This is exactly where many economists say Putin could have been a much stronger leader. They say during this boom, he squandered an opportunity.

“What Putin never did was to undertake modernizing reforms,” says Stent. “So this is an oil and gas exporting economy, but it’s not a modern economy because it doesn’t manufacture things that other countries want to buy.”

Russia’s Economic Stagnation

Jim O’Neill, a prominent economist who coined the term “BRIC” to describe the emerging markets of Brazil, Russia, India and China, says Russia wasted a big chance during the boom years.

“It’s very disturbing,” he says. “They’ve got lazy ’cause of oil.”

And now that’s coming back to haunt Russia. In the past couple of years, Russia’s economy has been stagnating. Growth is anemic, and inflation is high. O’Neill says Russia is ever more reliant on higher oil and gas prices.

“And that is never a good place to be because oil prices might go down,” he says.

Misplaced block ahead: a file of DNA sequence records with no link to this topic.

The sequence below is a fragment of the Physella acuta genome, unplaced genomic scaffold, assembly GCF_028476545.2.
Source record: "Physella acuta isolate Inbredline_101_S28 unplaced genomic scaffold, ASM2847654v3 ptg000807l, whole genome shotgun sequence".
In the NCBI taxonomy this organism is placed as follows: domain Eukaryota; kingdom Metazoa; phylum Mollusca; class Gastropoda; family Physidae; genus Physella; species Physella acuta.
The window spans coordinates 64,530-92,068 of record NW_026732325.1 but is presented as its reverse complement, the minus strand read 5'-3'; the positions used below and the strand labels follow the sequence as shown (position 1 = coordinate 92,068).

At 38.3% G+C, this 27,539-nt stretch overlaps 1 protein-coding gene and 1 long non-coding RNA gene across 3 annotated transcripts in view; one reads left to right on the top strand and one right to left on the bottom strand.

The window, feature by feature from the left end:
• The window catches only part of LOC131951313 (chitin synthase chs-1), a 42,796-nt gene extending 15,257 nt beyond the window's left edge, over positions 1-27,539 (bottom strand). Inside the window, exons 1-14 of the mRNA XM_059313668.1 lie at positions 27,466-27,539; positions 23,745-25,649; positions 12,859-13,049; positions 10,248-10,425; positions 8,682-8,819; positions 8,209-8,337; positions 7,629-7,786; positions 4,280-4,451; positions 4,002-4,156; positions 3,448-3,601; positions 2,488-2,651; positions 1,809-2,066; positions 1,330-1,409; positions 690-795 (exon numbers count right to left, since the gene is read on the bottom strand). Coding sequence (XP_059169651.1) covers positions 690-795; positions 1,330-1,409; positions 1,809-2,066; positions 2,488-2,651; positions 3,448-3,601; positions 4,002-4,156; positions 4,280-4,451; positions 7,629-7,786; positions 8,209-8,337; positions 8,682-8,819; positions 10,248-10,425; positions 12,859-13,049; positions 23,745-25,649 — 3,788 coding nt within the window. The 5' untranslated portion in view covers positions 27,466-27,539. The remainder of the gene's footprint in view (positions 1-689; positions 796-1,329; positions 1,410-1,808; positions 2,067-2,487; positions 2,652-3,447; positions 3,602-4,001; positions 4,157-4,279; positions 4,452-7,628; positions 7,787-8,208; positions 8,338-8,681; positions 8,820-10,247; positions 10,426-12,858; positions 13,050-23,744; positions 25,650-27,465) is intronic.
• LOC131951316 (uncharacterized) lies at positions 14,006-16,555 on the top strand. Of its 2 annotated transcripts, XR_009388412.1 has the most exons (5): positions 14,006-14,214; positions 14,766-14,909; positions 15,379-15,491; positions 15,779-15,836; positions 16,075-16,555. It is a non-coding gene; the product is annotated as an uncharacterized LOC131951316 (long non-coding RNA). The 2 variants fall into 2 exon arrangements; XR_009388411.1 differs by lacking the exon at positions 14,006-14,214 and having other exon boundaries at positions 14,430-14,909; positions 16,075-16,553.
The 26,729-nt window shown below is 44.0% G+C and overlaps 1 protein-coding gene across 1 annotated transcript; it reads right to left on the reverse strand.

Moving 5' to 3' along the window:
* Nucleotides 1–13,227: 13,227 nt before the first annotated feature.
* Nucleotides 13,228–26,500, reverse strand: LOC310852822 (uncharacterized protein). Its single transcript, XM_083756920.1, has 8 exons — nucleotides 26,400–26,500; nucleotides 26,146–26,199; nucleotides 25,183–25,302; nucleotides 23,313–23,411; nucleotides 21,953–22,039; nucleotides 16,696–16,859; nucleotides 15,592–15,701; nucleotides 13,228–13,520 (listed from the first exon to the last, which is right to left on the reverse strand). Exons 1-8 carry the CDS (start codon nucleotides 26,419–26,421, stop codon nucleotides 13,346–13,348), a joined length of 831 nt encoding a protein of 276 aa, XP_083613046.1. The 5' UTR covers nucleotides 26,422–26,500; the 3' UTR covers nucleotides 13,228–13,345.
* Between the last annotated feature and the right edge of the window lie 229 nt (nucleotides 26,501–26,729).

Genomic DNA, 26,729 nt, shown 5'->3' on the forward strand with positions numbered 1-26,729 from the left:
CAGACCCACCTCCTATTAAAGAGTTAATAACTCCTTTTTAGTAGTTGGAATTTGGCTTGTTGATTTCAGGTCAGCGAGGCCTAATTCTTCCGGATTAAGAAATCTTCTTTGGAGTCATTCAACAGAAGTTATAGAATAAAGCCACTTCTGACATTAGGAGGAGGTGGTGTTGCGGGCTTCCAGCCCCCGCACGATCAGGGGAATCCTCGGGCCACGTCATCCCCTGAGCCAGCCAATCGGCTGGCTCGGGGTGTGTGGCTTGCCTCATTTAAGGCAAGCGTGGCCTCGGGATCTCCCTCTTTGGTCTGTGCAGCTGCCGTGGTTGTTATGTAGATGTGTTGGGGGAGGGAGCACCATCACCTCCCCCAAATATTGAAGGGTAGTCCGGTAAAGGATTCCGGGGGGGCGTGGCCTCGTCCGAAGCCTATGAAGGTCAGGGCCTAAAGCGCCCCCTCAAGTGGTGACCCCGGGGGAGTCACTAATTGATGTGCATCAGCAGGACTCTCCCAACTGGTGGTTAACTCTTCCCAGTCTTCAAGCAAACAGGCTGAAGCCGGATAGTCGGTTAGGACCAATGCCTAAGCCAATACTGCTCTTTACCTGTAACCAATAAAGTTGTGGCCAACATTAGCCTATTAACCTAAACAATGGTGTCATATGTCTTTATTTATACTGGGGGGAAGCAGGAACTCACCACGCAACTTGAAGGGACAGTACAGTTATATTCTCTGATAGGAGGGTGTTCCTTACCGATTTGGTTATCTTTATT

Before the Olympics and Crimea, Putin’s popularity had faltered along with the economy. Now he’s riding high again.

But what sort of economic price will Russia pay for Crimea?

“The need for them to do more international trade is huge, and what they’re doing here is not helpful,” O’Neill says.

Russia needs to help its businesses become competitive, sell more products around the world and attract foreign investors. Instead, it is now facing sanctions from the U.S. and Europe.

That said, the sanctions have been limited so far. The Russian stock market took an initial hit but has stabilized for now. As O’Neill says, “If you look at how Russian markets have traded after that first day, it’s not been that bad, so far.”

Now that Putin is popular again at home, O’Neill says there’s another opportunity to push through economic reforms, limit corruption and try to overcome economic inefficiencies that date back generations. That might be the best test of strong leadership. But Vladimir Putin hasn’t ridden his horse into that battle.

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Transcript :

AUDIE CORNISH, HOST: